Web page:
Later in the voyage, Pigafetta listened to the many tales told by Moro pilots helping steer the Victoria through shallow seas. From them he learned that, “When the young men of Java are in love with any gentlewoman, they bind certain little bells with thread under their foreskin.” That is, between the penis and the foreskin. “They go beneath their loved ones’ window and, making pretense to urinate and shaking the member, they ring the little bells until their loved ones hear the sound. Then they come down immediately, and they take their pleasure, always with those little bells, for their women take great delight in hearing those bells ring within.”
But before they could leave Zubu, a new and devastating tragedy befell them.
Magellan wanted to seal the alliance with the king of Zubu by attacking the neighboring island of Mactan, whose king was an enemy of Zubu and would not convert to Christianity.
Magellan led his men ashore, where they burned some 30 houses belonging to the locals, who vastly outnumbered them and who counter-attacked relentlessly. Forced back into the water, Magellan and his men continued fighting knee-deep in the sea, but the artillery on board their ships was out of range and useless. A poisoned arrow hit Magellan in the leg, then a spear caught him in the arm, then another spear, and he went down surrounded by the enemy, according to Pigafetta. “All at once rushed upon him with lances of iron and of bamboo and with these javelins, so that they slew our mirror, our light, our comfort, and our true guide. While those people were striking him, he several times turned back to see whether we were all at the ships. Then, seeing him dead, as best we could we rescued the wounded men and put them into the boats which were already leaving.” On April 27, 1521, Magellan died at the age of 41, but his body was never recovered.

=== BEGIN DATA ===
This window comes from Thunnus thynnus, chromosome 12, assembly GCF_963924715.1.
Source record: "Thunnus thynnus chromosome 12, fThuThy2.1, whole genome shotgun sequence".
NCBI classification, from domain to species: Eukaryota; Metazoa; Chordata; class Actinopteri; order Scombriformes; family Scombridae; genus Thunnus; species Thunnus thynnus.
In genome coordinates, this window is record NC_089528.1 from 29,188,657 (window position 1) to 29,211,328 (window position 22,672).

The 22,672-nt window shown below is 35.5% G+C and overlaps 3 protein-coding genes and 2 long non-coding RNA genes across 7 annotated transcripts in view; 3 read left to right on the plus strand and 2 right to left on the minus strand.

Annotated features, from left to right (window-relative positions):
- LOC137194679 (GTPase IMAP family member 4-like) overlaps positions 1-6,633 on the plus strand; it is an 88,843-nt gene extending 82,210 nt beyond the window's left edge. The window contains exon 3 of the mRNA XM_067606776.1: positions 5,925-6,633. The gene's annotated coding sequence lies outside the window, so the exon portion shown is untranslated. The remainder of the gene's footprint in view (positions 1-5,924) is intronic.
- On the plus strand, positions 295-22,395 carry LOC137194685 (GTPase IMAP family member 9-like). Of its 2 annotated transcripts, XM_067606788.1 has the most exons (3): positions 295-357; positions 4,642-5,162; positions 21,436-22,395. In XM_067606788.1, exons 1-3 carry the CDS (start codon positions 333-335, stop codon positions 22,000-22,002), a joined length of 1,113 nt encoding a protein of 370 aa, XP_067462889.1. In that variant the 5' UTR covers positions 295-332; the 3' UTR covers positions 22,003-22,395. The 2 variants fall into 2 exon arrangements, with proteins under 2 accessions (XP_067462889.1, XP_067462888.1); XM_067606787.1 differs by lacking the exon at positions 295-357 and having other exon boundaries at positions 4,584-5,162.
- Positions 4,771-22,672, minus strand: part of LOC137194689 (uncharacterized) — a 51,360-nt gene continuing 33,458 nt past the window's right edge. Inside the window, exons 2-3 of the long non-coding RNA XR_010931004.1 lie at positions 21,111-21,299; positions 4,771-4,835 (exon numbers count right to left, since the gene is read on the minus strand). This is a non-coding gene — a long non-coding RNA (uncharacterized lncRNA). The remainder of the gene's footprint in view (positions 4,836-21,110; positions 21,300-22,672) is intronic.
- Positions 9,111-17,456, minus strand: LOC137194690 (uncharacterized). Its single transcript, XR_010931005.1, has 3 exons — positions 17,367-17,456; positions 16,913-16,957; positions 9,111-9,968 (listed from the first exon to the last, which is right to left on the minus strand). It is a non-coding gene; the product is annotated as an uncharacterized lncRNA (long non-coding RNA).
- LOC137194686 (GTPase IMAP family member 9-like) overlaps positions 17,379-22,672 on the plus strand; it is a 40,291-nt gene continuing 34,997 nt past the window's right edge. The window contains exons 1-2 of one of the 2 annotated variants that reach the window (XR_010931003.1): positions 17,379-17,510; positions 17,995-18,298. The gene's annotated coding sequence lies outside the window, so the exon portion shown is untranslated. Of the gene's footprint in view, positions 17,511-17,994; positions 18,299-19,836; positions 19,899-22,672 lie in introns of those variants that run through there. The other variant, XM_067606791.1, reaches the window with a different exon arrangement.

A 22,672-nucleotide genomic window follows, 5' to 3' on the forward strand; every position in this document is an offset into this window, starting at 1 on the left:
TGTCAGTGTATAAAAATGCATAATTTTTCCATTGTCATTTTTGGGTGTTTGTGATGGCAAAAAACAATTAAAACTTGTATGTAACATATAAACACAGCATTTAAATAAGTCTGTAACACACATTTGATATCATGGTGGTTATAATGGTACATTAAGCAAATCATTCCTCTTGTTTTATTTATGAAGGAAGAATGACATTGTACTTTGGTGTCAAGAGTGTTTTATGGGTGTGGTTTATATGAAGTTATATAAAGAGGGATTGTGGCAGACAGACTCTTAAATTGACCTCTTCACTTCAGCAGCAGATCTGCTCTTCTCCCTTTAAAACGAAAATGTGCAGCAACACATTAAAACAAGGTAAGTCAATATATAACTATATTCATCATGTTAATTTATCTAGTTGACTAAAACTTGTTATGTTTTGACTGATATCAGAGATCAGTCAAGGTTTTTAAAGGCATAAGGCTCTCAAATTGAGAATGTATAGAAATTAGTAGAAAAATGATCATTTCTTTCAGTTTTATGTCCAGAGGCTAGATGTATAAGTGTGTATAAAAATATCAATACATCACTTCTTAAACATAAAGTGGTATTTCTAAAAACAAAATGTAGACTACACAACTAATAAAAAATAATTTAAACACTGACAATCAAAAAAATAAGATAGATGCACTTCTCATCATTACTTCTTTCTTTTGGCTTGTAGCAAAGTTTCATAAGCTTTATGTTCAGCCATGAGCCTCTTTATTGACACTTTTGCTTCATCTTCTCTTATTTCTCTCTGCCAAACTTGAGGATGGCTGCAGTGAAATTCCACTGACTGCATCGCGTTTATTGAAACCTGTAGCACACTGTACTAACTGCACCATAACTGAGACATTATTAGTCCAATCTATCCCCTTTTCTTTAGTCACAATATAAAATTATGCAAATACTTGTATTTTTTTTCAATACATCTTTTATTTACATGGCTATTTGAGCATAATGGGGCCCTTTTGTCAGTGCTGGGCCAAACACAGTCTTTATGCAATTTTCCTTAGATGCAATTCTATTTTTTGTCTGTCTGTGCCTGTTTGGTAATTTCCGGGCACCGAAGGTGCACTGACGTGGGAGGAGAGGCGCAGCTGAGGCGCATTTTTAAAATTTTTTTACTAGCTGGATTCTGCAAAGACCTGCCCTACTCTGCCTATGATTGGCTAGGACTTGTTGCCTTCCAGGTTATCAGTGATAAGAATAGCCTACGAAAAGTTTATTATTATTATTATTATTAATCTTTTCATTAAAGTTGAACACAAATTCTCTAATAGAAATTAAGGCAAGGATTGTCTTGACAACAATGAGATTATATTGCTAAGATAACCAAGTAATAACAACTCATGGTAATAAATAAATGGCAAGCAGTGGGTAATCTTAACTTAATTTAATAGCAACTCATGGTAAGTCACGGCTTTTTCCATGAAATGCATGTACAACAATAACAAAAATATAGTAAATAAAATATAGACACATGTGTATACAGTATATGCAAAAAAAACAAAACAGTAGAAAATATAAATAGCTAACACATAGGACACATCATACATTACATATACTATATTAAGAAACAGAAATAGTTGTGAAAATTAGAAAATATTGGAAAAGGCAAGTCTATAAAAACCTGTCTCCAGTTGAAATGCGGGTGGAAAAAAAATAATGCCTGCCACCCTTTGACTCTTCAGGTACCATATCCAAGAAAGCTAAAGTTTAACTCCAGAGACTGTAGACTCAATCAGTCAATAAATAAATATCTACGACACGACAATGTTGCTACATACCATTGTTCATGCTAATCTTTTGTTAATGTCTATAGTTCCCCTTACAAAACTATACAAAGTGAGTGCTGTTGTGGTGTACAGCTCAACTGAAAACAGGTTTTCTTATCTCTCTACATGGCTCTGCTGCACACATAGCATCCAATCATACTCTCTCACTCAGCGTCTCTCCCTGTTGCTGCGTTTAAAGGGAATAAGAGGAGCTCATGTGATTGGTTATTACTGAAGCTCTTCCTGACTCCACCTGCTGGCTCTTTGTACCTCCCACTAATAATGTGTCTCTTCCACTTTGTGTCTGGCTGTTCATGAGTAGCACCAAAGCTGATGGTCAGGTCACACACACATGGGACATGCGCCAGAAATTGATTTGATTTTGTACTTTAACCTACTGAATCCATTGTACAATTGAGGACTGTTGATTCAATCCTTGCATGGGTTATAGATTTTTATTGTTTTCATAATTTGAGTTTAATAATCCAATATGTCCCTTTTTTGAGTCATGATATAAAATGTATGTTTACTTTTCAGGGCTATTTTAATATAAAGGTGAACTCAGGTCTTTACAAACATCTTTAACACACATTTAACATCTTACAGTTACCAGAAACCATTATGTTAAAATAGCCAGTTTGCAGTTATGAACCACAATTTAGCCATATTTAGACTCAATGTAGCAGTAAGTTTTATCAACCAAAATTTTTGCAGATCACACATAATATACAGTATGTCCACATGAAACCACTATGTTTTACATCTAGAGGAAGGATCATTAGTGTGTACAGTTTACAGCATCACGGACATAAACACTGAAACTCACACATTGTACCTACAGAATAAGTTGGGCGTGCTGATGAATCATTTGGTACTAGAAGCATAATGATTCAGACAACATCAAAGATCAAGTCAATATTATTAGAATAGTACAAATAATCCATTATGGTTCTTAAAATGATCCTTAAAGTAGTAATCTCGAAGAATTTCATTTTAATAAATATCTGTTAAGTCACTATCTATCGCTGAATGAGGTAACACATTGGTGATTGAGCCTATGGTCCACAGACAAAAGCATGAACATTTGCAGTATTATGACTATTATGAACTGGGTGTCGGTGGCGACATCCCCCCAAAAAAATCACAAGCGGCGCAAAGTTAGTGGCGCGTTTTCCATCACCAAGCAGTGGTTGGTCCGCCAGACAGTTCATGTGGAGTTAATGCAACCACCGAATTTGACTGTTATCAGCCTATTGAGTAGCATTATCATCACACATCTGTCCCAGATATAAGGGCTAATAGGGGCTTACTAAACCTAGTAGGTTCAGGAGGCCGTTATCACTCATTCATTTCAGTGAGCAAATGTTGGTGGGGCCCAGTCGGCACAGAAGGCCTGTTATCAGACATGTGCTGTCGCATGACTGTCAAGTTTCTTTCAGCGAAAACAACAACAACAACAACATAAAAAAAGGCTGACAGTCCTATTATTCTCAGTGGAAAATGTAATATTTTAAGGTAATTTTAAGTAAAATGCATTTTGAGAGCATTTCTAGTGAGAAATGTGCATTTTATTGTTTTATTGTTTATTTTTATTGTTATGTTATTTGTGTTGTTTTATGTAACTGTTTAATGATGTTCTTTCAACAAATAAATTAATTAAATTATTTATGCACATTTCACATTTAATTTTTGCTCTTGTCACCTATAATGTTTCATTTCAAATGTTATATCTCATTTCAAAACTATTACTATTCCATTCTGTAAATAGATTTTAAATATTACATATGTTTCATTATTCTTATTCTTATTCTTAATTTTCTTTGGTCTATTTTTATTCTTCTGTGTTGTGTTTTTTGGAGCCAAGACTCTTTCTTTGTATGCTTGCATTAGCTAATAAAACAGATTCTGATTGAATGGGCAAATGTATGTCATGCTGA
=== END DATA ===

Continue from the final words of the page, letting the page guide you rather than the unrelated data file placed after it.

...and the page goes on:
Afterward several more the men were lost when they were offered a friendly feast only to be betrayed and killed.
Having reduced the number of survivors, those who remained decided to reduce the number of ships to two, setting fire to the Concepción, sailing on aboard the Trinidad and the Victoria. On the way to the Moluccas, they chose Juan Sebastián Elcano as their leader.
In November 1521 they arrived at the spice islands, the Moluccas, which the Portuguese had reached earlier via the Indian Ocean, and which had been Magellan’s goal all along. They had sailed west, halfway around the world on uncharted seas, to reach them, and they received honors from King Almanzor.
The following month, with the ships loaded with cloves, they were preparing to return to Spain but the Trinidad began taking on water, and had to stay behind for repairs, eventually turning back east across the Pacific toward Panama. The Victoria continued west toward Africa and beyond, to Spain.
In the midst of strong winds, it took Victoria seven weeks to get past the Cape of Good Hope. Seven weeks in which a good part of the crew, sick and hungry, demanded Elcano land in Mozambique, where the Portuguese had established themselves. But despited Magellan’s nationality this was not a Portuguese expedition and Elcano was not about to let himself, his men and his hugely valuable cargo fall into their hands. He forced everyone to continue the route to the west.